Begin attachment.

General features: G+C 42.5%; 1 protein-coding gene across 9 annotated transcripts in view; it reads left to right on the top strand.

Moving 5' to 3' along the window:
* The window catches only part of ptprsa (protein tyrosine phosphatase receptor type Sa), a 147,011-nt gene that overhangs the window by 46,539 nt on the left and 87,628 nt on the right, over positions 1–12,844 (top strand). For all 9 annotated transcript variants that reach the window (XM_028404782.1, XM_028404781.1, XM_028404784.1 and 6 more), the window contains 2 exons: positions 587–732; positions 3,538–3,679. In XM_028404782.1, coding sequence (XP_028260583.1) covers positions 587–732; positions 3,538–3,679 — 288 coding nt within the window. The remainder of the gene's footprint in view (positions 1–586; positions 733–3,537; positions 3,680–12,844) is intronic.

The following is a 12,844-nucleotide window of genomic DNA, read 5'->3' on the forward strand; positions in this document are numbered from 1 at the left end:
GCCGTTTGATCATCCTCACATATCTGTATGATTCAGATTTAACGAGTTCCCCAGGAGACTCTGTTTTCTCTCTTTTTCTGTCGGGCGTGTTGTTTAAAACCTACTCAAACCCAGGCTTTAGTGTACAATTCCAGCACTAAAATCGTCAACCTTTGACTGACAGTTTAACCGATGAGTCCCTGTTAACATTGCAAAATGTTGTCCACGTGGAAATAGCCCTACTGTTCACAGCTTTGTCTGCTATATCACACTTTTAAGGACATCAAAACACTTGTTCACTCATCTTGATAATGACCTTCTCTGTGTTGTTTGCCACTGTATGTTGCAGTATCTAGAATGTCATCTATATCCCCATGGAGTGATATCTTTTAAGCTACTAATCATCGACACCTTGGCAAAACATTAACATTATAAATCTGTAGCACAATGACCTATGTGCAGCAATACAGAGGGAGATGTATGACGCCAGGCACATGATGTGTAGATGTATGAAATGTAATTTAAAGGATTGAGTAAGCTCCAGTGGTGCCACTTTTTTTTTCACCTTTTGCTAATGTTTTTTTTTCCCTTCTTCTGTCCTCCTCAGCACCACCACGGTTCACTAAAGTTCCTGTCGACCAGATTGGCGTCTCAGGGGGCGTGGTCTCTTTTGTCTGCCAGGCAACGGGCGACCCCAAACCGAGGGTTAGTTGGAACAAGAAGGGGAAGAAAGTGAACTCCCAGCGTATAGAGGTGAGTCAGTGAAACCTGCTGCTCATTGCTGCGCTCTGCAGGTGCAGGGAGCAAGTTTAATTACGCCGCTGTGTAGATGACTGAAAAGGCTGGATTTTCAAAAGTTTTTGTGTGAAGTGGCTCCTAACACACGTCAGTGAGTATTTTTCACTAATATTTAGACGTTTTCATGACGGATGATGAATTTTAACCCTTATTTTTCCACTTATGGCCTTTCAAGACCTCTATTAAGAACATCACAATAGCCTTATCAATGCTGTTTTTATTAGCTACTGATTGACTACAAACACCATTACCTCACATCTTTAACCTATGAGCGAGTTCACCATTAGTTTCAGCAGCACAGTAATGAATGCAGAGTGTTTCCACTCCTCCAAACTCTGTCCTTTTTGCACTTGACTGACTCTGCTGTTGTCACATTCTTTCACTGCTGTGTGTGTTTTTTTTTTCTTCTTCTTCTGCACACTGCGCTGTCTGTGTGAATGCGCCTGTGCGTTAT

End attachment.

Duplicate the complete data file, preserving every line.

General features: G+C 42.5%; 1 protein-coding gene across 9 annotated transcripts in view; it reads left to right on the top strand.

Moving 5' to 3' along the window:
* The window catches only part of ptprsa (protein tyrosine phosphatase receptor type Sa), a 147,011-nt gene that overhangs the window by 46,539 nt on the left and 87,628 nt on the right, over positions 1–12,844 (top strand). For all 9 annotated transcript variants that reach the window (XM_028404782.1, XM_028404781.1, XM_028404784.1 and 6 more), the window contains 2 exons: positions 587–732; positions 3,538–3,679. In XM_028404782.1, coding sequence (XP_028260583.1) covers positions 587–732; positions 3,538–3,679 — 288 coding nt within the window. The remainder of the gene's footprint in view (positions 1–586; positions 733–3,537; positions 3,680–12,844) is intronic.

The following is a 12,844-nucleotide window of genomic DNA, read 5'->3' on the forward strand; positions in this document are numbered from 1 at the left end:
GCCGTTTGATCATCCTCACATATCTGTATGATTCAGATTTAACGAGTTCCCCAGGAGACTCTGTTTTCTCTCTTTTTCTGTCGGGCGTGTTGTTTAAAACCTACTCAAACCCAGGCTTTAGTGTACAATTCCAGCACTAAAATCGTCAACCTTTGACTGACAGTTTAACCGATGAGTCCCTGTTAACATTGCAAAATGTTGTCCACGTGGAAATAGCCCTACTGTTCACAGCTTTGTCTGCTATATCACACTTTTAAGGACATCAAAACACTTGTTCACTCATCTTGATAATGACCTTCTCTGTGTTGTTTGCCACTGTATGTTGCAGTATCTAGAATGTCATCTATATCCCCATGGAGTGATATCTTTTAAGCTACTAATCATCGACACCTTGGCAAAACATTAACATTATAAATCTGTAGCACAATGACCTATGTGCAGCAATACAGAGGGAGATGTATGACGCCAGGCACATGATGTGTAGATGTATGAAATGTAATTTAAAGGATTGAGTAAGCTCCAGTGGTGCCACTTTTTTTTTCACCTTTTGCTAATGTTTTTTTTTCCCTTCTTCTGTCCTCCTCAGCACCACCACGGTTCACTAAAGTTCCTGTCGACCAGATTGGCGTCTCAGGGGGCGTGGTCTCTTTTGTCTGCCAGGCAACGGGCGACCCCAAACCGAGGGTTAGTTGGAACAAGAAGGGGAAGAAAGTGAACTCCCAGCGTATAGAGGTGAGTCAGTGAAACCTGCTGCTCATTGCTGCGCTCTGCAGGTGCAGGGAGCAAGTTTAATTACGCCGCTGTGTAGATGACTGAAAAGGCTGGATTTTCAAAAGTTTTTGTGTGAAGTGGCTCCTAACACACGTCAGTGAGTATTTTTCACTAATATTTAGACGTTTTCATGACGGATGATGAATTTTAACCCTTATTTTTCCACTTATGGCCTTTCAAGACCTCTATTAAGAACATCACAATAGCCTTATCAATGCTGTTTTTATTAGCTACTGATTGACTACAAACACCATTACCTCACATCTTTAACCTATGAGCGAGTTCACCATTAGTTTCAGCAGCACAGTAATGAATGCAGAGTGTTTCCACTCCTCCAAACTCTGTCCTTTTTGCACTTGACTGACTCTGCTGTTGTCACATTCTTTCACTGCTGTGTGTGTTTTTTTTTTCTTCTTCTTCTGCACACTGCGCTGTCTGTGTGAATGCGCCTGTGCGTTAT